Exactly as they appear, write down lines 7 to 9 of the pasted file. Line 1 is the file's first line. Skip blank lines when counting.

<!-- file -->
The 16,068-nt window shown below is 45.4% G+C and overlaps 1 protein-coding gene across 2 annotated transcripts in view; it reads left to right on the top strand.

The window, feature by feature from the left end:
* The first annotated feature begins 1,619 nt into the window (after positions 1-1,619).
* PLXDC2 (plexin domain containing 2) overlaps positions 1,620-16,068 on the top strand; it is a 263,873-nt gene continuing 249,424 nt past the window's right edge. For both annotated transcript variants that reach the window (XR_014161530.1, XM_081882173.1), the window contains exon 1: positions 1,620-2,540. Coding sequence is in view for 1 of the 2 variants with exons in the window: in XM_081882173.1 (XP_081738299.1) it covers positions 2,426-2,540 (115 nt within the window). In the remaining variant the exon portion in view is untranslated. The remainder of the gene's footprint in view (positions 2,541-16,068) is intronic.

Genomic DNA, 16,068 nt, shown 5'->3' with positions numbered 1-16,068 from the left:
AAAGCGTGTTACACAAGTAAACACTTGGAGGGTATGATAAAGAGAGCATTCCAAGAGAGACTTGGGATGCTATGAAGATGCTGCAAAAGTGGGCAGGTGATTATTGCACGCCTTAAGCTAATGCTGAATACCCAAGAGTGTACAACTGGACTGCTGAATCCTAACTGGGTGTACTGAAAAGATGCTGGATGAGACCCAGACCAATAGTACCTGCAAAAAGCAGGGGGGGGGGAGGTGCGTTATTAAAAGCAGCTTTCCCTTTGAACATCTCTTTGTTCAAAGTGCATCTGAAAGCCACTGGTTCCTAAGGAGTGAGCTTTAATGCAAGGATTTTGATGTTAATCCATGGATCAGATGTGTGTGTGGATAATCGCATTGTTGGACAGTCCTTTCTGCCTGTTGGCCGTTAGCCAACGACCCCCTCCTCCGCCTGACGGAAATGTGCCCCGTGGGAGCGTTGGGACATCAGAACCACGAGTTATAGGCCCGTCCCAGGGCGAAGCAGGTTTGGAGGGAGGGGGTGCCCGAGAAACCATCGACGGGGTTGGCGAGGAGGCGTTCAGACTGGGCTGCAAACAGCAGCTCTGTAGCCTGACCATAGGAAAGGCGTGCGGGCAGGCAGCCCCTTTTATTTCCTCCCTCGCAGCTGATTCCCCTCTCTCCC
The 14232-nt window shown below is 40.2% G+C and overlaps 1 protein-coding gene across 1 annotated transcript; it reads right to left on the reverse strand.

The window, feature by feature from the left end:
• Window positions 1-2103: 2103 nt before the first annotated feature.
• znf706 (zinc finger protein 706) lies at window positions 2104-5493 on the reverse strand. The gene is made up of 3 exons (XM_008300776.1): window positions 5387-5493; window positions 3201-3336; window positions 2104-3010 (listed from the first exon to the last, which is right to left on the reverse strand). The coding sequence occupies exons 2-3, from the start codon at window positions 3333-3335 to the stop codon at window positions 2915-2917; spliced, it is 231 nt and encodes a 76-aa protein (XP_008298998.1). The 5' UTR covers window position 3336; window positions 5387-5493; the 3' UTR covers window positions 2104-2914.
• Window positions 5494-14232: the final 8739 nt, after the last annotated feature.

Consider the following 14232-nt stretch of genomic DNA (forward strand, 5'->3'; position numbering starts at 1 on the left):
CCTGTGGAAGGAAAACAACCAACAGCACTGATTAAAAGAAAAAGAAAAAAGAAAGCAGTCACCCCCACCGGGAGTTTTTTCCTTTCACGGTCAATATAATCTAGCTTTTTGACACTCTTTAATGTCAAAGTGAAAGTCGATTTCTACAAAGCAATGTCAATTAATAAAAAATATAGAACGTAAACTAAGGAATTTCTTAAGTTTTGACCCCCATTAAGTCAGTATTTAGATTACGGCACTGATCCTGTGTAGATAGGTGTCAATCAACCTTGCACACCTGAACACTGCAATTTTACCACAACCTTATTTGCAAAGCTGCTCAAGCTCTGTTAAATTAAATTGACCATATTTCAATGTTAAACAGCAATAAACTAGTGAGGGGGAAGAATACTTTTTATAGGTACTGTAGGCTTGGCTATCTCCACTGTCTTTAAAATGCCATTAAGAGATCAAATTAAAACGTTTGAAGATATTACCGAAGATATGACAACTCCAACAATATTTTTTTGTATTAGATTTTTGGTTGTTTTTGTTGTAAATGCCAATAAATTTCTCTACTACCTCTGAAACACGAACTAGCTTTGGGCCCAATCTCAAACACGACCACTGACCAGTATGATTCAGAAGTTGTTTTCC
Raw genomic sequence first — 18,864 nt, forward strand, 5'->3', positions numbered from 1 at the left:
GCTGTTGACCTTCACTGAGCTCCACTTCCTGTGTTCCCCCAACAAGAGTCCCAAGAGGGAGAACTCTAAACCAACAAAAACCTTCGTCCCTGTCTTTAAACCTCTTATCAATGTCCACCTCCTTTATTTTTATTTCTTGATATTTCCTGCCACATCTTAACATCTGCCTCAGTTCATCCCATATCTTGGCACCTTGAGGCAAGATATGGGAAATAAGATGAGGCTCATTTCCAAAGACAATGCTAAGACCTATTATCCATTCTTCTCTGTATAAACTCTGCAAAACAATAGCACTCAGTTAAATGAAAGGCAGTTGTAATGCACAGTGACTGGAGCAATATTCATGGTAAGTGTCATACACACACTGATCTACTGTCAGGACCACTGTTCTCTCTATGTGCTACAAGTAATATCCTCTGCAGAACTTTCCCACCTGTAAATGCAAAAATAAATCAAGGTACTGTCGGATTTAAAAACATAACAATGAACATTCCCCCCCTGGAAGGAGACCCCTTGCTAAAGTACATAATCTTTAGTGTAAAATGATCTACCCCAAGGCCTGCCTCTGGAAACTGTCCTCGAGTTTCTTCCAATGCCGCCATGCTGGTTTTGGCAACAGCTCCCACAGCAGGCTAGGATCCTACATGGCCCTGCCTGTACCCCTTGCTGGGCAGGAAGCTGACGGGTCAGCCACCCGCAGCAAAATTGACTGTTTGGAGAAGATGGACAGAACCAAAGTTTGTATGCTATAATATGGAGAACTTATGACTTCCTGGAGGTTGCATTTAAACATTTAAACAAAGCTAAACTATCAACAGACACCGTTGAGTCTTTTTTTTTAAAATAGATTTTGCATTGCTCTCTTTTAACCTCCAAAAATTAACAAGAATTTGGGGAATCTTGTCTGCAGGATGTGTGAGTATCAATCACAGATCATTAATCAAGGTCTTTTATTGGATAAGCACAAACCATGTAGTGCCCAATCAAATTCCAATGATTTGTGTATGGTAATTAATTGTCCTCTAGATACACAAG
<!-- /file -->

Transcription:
The 14232-nt window shown below is 40.2% G+C and overlaps 1 protein-coding gene across 1 annotated transcript; it reads right to left on the reverse strand.

The window, feature by feature from the left end:
• Window positions 1-2103: 2103 nt before the first annotated feature.